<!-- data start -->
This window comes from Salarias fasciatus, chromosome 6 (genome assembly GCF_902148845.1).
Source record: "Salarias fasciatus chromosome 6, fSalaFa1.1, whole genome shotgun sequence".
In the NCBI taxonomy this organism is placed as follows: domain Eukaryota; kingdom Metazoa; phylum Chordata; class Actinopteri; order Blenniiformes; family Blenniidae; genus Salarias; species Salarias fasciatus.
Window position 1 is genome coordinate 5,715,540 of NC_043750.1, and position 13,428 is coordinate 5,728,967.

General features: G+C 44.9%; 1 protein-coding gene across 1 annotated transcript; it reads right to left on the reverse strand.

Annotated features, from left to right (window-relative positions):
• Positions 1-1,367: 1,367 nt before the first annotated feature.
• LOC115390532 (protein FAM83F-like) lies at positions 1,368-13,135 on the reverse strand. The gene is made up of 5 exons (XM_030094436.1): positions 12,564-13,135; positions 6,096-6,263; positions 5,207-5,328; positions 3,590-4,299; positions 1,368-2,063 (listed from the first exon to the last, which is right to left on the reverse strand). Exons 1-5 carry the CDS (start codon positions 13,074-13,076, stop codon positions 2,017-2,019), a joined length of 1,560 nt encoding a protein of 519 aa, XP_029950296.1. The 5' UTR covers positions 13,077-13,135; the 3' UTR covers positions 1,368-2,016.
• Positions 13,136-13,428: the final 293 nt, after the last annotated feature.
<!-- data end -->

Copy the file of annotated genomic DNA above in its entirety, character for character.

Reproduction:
This window comes from Salarias fasciatus, chromosome 6 (genome assembly GCF_902148845.1).
Source record: "Salarias fasciatus chromosome 6, fSalaFa1.1, whole genome shotgun sequence".
In the NCBI taxonomy this organism is placed as follows: domain Eukaryota; kingdom Metazoa; phylum Chordata; class Actinopteri; order Blenniiformes; family Blenniidae; genus Salarias; species Salarias fasciatus.
Window position 1 is genome coordinate 5,715,540 of NC_043750.1, and position 13,428 is coordinate 5,728,967.

General features: G+C 44.9%; 1 protein-coding gene across 1 annotated transcript; it reads right to left on the reverse strand.

Annotated features, from left to right (window-relative positions):
• Positions 1-1,367: 1,367 nt before the first annotated feature.
• LOC115390532 (protein FAM83F-like) lies at positions 1,368-13,135 on the reverse strand. The gene is made up of 5 exons (XM_030094436.1): positions 12,564-13,135; positions 6,096-6,263; positions 5,207-5,328; positions 3,590-4,299; positions 1,368-2,063 (listed from the first exon to the last, which is right to left on the reverse strand). Exons 1-5 carry the CDS (start codon positions 13,074-13,076, stop codon positions 2,017-2,019), a joined length of 1,560 nt encoding a protein of 519 aa, XP_029950296.1. The 5' UTR covers positions 13,077-13,135; the 3' UTR covers positions 1,368-2,016.
• Positions 13,136-13,428: the final 293 nt, after the last annotated feature.